Amber was married to writer A A Gill between 1990 and 1995, a period when Gill was a recovering alcoholic who was starting to build a successful career in journalism. Although the marriage broke down, Gill publicly declares: “The truth is I adore Amber. We’re still close friends and she’s been the most amazing mother to our two children.”

A A Gill has been in the news recently, opening up about his struggle with cancer. Rudd’s political career began in earnest when she was selected to contest the Liverpool Garston seat in 2005, an exercise which can only be described as character building, as it was always going to be a Labour stronghold.

Her career was fast-tracked when David Cameron took over the leadership of the party and announced plans for an A-List, which was designed to increase the number of female MPs, as well as increase representation from ethnic minorities. Rudd was selected for another Labour-held seat, but this one was definitely winnable. In 2010 she won the Hastings and Rye seat with a majority of 1,993.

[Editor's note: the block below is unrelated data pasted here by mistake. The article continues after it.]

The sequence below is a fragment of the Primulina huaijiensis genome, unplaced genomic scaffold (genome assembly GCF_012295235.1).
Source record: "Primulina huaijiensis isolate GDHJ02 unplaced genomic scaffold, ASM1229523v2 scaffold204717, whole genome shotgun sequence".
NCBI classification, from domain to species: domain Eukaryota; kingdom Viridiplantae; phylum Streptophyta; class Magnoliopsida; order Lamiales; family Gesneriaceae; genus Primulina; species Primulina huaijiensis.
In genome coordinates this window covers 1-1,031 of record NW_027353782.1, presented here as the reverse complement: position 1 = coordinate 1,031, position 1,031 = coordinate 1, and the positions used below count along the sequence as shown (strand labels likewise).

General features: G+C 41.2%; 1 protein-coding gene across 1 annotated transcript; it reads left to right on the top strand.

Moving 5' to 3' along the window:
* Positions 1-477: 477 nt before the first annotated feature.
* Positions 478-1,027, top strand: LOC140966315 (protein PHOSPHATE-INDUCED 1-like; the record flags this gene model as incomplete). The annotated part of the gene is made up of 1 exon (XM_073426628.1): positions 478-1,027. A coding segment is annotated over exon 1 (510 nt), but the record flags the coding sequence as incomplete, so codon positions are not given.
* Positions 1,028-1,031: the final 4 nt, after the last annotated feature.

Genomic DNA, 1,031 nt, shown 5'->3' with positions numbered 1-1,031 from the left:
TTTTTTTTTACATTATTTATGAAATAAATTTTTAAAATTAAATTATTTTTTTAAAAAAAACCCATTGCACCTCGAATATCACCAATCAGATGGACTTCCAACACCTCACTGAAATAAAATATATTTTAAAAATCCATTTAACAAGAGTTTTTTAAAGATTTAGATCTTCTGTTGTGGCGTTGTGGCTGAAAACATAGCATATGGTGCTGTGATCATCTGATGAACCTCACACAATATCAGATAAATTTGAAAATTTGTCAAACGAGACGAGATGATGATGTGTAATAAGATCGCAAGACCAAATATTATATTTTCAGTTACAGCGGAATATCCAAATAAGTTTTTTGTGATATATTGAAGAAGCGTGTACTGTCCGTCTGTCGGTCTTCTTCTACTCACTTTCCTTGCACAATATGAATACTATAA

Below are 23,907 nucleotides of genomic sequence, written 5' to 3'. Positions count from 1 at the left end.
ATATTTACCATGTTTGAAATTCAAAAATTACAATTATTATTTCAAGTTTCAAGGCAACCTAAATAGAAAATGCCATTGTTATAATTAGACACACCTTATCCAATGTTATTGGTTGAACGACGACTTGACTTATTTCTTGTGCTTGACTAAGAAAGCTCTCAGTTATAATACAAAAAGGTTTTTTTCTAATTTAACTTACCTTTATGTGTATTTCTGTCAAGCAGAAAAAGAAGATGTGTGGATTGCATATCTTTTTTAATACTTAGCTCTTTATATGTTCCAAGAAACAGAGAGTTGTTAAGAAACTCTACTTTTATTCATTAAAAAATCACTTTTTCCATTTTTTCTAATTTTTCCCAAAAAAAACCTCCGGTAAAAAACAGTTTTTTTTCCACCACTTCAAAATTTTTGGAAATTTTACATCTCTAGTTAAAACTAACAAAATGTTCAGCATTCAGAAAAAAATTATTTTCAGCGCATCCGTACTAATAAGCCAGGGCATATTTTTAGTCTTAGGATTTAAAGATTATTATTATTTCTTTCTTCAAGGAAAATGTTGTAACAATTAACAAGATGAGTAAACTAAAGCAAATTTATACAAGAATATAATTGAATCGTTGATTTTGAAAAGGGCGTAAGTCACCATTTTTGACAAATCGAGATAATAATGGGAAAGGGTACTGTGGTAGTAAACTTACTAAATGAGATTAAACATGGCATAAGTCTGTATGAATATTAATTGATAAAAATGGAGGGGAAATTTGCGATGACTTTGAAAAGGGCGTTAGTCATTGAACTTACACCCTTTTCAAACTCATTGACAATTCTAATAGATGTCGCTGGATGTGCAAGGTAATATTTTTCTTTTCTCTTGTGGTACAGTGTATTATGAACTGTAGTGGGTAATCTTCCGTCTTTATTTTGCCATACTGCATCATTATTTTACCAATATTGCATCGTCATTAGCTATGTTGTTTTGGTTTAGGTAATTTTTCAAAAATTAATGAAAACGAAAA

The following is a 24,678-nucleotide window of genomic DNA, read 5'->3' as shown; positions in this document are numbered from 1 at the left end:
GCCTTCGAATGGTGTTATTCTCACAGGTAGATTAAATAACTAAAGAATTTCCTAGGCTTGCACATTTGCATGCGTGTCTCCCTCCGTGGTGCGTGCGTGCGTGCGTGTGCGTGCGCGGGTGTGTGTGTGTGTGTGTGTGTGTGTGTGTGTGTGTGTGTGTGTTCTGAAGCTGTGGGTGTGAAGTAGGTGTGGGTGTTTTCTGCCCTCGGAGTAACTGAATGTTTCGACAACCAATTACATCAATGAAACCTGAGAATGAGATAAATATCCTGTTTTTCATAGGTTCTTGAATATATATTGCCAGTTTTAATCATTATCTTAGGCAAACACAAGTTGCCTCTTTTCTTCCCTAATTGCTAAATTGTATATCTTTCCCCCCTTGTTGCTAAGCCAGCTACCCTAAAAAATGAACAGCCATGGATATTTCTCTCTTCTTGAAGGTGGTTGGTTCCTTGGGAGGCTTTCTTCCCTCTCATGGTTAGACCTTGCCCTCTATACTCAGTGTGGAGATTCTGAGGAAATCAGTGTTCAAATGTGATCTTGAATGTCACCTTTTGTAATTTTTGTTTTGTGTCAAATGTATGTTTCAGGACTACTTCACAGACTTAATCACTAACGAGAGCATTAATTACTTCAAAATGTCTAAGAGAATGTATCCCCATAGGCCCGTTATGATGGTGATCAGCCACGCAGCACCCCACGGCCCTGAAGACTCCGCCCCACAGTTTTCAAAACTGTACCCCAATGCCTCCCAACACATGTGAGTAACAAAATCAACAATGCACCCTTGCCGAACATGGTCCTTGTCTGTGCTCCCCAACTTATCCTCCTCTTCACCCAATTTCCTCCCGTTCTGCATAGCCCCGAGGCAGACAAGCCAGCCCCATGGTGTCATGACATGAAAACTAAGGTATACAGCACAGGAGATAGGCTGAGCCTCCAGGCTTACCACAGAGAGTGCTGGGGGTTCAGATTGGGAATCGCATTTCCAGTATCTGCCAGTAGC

Rudd moved to Hastings Old Town in 2007 and she embraced the causes that matter to the town. She sat as a Conservative member on the DEFRA Select Committee arguing for improvements to small local fishing fleets, like those found in Hastings and Rye.

“Fishing is emblematic of our coastal communities and the fleets in both Hastings and Rye are important sources of jobs, skills and immense local pride,” said Rudd. “After a grossly unfair initial allocation of quota a decade ago, which left our fishermen with catch limits which were too small, working to help the industry has been a constant challenge. However, I am now more optimistic for our fishermen’s future than I have ever been previously.”

She has also been a campaigner for improved transport links to the area, and had some success with the go-ahead for construction of the Hastings to Bexhill Link Road. She continues to lobby for upgrades in key rail links.

Rudd’s rise through the ranks was swift. In September 2012 she was appointed the Parliamentary Private Secretary to the Chancellor of the Exchequer, George Osborne MP. She became the Secretary of State for Energy and Climate Change in 2015.